So in an unexpected ironical way we see that through his search, through his following of “yonder star” Gabriel has become 'real'--he is ready to live on a healthier basis. Unlike his “night listener,” doomed to repeat her unhealthy pattern endlessly, Gabriel has found hope of a new life. The Star has truly provided him a “Noon at Night” and he can now “go home by a different road.” The movie’s invitation is for us to do likewise.
My Ratings: Better than Average / 2
—Seth Low, age 45
Positive—Having seen the trailer for this movie, I was looking forward to seeing a psychological drama. Upon reading the review on ChristianAnswers.net, I had my doubts. Upon reading all the Negative Viewer feedback, I really had my doubts about this movie. However, with the caliber of acting talents like Robin Williams, Sandra Oh and Toni Collette, and knowing that this movie was about the search for the truth behind a mystery, I decided to see it. I have the following points to make:

1. As a Christian, I obviously do not condone profanity, and I certainly despise blasphemy. However, we live in a fallen world, and the reality of life is that many of the unsaved speak that way. From my observation of this film, for the most part, profanity was used in moments of high frustration and injustice and was not largely gratuitous as is sadly the case in many R-rated films. As usual, the blasphemy was unacceptable and should have been left out of the movie.

2. The primary aspect of this film was a very committed search for the truth behind a mystery which Robin Williams’s character was determined to unravel because finding the truth was important to him. The secondary aspect of this film was Williams’s character trying to cope with a dissolving homosexual relationship. This is not what the film was about as some viewers seem to think. The tertiary aspect of this film is the evil practice of child pornography. Although this is a wicked practice, this is ultimately not what the movie is about. The movie is about uncovering lies and deception and a search for the truth which is a noble thing. Without giving too much away, it starts out being about child pornography, but ends up being about something very different. The movie appears to be about a 14-year-old boy, but ends up being about another character in the movie. From this point of view, I think the movie succeeded quite well.

3. If viewers of this film didn’t like the story, it’s not the fault of the filmmaker or screenwriters, because the movie starts out by saying that the film is inspired by real events. We know this is a true story because of what is said in the epilogue and at the very end of the movie credits (Yes. I’m one of the few people who actually watches all the credits right to the very end of every movie.). The fact that this is a true story is what makes it intriguing. If it were fiction, it would fall flat.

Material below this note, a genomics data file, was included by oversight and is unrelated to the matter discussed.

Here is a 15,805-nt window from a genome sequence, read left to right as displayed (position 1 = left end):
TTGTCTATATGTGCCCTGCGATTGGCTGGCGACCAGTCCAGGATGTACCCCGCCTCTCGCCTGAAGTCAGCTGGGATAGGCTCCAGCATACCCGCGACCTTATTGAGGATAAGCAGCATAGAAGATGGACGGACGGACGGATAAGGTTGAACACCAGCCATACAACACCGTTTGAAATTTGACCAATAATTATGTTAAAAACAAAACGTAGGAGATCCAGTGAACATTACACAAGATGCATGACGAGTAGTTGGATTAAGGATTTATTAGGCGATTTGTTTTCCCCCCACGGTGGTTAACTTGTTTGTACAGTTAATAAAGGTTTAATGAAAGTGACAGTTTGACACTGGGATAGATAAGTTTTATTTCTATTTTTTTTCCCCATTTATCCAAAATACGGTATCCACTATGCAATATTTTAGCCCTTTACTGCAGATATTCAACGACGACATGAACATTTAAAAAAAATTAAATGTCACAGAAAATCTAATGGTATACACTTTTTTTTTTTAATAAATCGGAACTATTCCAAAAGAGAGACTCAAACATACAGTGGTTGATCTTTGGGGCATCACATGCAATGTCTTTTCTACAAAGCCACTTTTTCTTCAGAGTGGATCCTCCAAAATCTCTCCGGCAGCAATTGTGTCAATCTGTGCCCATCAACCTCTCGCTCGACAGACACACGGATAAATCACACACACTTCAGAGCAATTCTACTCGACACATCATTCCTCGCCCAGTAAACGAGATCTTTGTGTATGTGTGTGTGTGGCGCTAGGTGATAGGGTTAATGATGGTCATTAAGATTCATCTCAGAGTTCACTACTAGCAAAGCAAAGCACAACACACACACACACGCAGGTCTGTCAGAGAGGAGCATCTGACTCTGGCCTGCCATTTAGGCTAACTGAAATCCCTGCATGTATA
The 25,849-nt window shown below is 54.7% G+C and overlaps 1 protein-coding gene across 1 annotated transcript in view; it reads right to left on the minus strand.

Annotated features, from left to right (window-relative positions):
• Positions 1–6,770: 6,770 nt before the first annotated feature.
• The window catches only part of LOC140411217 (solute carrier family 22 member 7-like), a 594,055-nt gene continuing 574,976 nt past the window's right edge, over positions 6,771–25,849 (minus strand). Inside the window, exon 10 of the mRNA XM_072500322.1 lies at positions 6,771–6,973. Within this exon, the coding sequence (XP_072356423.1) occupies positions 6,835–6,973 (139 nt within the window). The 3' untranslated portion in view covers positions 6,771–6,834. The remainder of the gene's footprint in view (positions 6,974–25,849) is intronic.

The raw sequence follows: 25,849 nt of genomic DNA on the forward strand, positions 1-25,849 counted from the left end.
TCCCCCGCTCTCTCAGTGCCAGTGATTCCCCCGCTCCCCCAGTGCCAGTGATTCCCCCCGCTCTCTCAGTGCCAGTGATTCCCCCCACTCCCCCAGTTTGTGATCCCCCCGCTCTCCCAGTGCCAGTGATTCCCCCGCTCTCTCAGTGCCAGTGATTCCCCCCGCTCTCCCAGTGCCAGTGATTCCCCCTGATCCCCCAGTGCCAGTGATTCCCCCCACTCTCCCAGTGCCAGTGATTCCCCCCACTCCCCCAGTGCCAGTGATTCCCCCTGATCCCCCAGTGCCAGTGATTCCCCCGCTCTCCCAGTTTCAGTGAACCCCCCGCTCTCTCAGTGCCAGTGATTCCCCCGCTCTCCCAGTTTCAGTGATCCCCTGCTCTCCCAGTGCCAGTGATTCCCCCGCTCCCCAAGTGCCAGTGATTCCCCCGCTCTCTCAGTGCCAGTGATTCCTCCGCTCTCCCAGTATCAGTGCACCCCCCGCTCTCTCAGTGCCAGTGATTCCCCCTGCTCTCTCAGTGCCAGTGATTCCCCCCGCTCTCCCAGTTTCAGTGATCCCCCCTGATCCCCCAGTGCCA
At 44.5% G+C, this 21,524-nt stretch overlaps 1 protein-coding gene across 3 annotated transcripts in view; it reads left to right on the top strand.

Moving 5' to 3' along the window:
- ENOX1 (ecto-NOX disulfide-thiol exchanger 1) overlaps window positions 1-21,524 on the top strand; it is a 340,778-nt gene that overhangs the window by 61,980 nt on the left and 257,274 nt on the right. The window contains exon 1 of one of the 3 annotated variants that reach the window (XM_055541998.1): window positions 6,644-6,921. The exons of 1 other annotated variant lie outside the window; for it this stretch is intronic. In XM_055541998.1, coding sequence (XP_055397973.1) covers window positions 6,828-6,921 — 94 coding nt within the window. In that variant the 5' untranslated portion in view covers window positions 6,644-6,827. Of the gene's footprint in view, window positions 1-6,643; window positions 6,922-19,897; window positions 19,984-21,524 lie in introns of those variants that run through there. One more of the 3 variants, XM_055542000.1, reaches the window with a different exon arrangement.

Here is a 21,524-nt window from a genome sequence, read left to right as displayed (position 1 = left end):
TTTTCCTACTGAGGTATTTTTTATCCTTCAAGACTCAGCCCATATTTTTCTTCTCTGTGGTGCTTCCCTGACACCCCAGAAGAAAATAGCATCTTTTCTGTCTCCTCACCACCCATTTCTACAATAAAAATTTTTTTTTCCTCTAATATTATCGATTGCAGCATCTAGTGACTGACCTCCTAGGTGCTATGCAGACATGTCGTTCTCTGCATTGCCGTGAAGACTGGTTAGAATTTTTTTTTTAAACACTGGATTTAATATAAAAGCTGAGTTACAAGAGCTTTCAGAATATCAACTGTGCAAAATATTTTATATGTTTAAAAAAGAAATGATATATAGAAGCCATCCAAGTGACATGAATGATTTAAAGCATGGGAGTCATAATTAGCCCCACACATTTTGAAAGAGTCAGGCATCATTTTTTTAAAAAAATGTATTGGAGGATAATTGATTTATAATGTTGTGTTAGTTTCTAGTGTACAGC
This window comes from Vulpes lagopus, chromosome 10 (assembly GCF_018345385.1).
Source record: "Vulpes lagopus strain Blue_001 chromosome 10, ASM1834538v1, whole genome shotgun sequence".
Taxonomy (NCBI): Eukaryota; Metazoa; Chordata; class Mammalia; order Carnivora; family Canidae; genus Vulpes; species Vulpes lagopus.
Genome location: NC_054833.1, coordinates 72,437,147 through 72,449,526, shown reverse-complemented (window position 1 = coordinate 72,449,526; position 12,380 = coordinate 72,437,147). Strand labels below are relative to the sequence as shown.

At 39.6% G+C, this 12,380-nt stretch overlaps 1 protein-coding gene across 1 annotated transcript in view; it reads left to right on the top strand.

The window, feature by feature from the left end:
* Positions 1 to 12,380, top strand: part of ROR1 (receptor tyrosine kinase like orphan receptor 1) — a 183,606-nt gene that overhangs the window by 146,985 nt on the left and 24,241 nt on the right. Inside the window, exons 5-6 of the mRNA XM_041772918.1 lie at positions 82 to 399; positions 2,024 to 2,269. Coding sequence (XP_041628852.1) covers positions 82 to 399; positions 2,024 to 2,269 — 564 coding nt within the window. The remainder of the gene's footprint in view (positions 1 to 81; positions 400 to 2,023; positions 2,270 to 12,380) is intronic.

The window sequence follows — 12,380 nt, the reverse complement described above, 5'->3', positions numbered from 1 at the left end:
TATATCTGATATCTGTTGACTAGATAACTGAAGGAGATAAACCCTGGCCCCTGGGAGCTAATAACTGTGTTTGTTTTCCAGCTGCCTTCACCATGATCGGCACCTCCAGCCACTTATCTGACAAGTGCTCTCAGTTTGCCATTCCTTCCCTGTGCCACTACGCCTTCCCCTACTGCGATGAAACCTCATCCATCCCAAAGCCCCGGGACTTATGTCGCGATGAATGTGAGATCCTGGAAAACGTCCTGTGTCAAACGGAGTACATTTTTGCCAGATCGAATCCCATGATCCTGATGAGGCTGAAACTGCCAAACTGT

Lastly, It saddens me greatly how many Christians go to R-rated films, and then come out of the movie complaining. Movies are rated R for a reason. Why is it so hard for some Christians to understand, that for the most part, goodness and light is NOT what Hollywood is about. Hollywood is about a distorted view of life and reality and promotes a fantasy-filled life which doesn’t exist. It seems to me that most Christians already know this going into a movie. Being an R-rated movie, why do they complain about something they already know about going into the movie, when they come out of the movie? I never understood that mindset.

I’m certainly not advocating tolerance of sin in any way shape or form. What I am advocating is a bit more forbearance on the part of Christians and other viewers, when viewing a movie, and to patiently wait and see how truth is sought after. At the end of the movie, when the viewer understands the psychological ramifications of Toni Collette’s character, it is very appropriate to have compassion for her pain. Unfortunately, based on much viewer response to this Web site concerning movie feedback, there is much rushing to judgment on the part of many viewers which is deeply saddening to me. Sometimes, you have to hear and see the bad before you you can hear and see the good. REMEMBER: The bad news is we are all sinners; the good news is THE GOSPEL and we have a Savior.

The Bible is filled with examples of God’s chosen who committed great acts of sin but then repented. David was a murderer and an adulterer. Moses and Paul (when he was called Saul), were also murderers. I wonder how some Christians would feel if someone unfairly only focused on the sinful aspects of God’s people’s lives in the Bible, without reading about how they repented and how things later changed for the better. I don’t think that they would like it, and they certainly would not think it was fair. It seems to me that judging a movie like this is no different from that. The viewer who walked out after 7 minutes might have had a different reaction if she had waited a bit longer to see how things unfold.
My Ratings: Very Offensive / 3
—Malcolm A. Gans, age 47
Neutral
Neutral—The best thing about this movie is that it is based on fact. I had seen an interview with the person to whom this happened, played by Robin Williams. That the mental disorder which is addressed by the plot is a reality is really quite fascinating.

It was also filmed not far from where I live, so I enjoyed seeing familiar scenery. But, of course, there are a lot of negative and offensive thematic material, such as the lead character’s unhappy homosexual love life and actually, the perversity of most of the characters in the plot. I do not recommend this movie. It is really quite slow and tedious, but for those who like fact-based story lines, this is quite a story, hence my neutral rating.